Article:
Why Write?

In one way or another, this question has been coming up more and more lately.  With more of my friends learning I’ve just finished my first semester in an MFA program, I hear/see that question a lot.  Among my new friends at the program, the same question: Why are we putting ourselves through this?

And from my family as well, though often not so directly.  Usually, it’s more questions about how the finances are doing (we’re surviving), or how we are going to raise a child on meager stipend and minimum wage (we don’t know).  But just as often I hear how happy the family is that I am pursuing dreams with dogged determination.


 

So it all comes down to the question: Why write?

Of course, I am doing the degree because I want to be a successful poet, and making connections, learning how to see the poem from outside (i.e. – from the workshop and others’ POV), and consistent and steady work in the field are ways to get there.  I do want to be published, and have people read my work, and be invited to read in exchange for money, and earn a tenured university position.

But these are not the primary reasons.

I write because even without these things I would write anyways.  I write even without an assignment.  I write because there is something to say.

There is something so beautiful that it cannot be ignored.

There is an injustice that must be documented in the hopes of change.

There is an emotion that cannot be expressed in one word.

There is a challenge to my brain, a puzzle which itches.

There is hope for a group of humans who may be present in the future.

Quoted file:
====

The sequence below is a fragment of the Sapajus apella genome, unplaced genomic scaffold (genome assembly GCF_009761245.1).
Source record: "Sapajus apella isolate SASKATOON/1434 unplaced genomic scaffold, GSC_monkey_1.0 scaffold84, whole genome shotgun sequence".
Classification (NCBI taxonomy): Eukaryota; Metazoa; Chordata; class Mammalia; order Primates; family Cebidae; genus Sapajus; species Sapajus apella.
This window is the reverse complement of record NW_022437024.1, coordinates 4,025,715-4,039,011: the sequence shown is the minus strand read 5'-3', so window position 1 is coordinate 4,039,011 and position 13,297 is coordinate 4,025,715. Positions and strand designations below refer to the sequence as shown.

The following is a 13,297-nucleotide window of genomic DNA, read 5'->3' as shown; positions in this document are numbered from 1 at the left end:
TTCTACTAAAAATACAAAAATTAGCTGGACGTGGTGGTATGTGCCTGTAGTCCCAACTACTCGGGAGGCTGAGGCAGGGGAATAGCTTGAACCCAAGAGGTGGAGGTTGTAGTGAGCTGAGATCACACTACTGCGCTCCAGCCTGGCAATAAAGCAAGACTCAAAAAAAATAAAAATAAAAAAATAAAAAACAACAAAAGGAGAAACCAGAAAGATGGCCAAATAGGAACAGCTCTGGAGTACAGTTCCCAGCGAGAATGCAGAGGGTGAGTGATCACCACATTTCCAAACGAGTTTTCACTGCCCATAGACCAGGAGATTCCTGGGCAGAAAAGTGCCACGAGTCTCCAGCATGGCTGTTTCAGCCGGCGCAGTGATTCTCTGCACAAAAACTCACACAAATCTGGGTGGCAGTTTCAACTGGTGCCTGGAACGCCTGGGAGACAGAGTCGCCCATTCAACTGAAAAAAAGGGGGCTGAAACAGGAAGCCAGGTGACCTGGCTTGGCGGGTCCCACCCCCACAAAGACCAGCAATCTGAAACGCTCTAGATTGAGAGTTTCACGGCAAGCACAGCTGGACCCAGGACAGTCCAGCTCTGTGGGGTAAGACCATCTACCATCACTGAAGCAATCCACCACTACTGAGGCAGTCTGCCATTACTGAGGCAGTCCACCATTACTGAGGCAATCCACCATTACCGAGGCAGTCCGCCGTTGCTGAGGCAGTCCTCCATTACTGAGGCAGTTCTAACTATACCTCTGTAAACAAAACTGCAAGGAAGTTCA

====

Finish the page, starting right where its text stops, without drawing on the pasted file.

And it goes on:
There is fear about my future.

There is ugliness and love and lust and attraction and disgust and history and the future and science and the changing culture and society, and all these things need metaphors.  We just don’t have the literal words for things; even language is metaphor.  Sometimes, all these things are enveloped in one physical object; sometimes, they all result from the same action or lack thereof; sometimes they are all separate but similar.  For brains which developed fear, aggression, and greed first, before the forebrain and complex cortex and consciousness, these things have no direct expression.

I write to express these things.  Things which cannot be said simply or fully expressed with a few words, which need the focus, determination, and meditation of a poem or story.  These things are important because they tell us who we are.  Who we are going to be.  How our society is going to end up.

These are important, and this is why I write.

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ps — Yes, I know this is tending toward the idealistic, but isn’t that what you get when you challenge someone’s sense of self?  If one isn’t idealistic about one’s profession, shouldn’t one question the choice of profession.  Anyways, ’til later.

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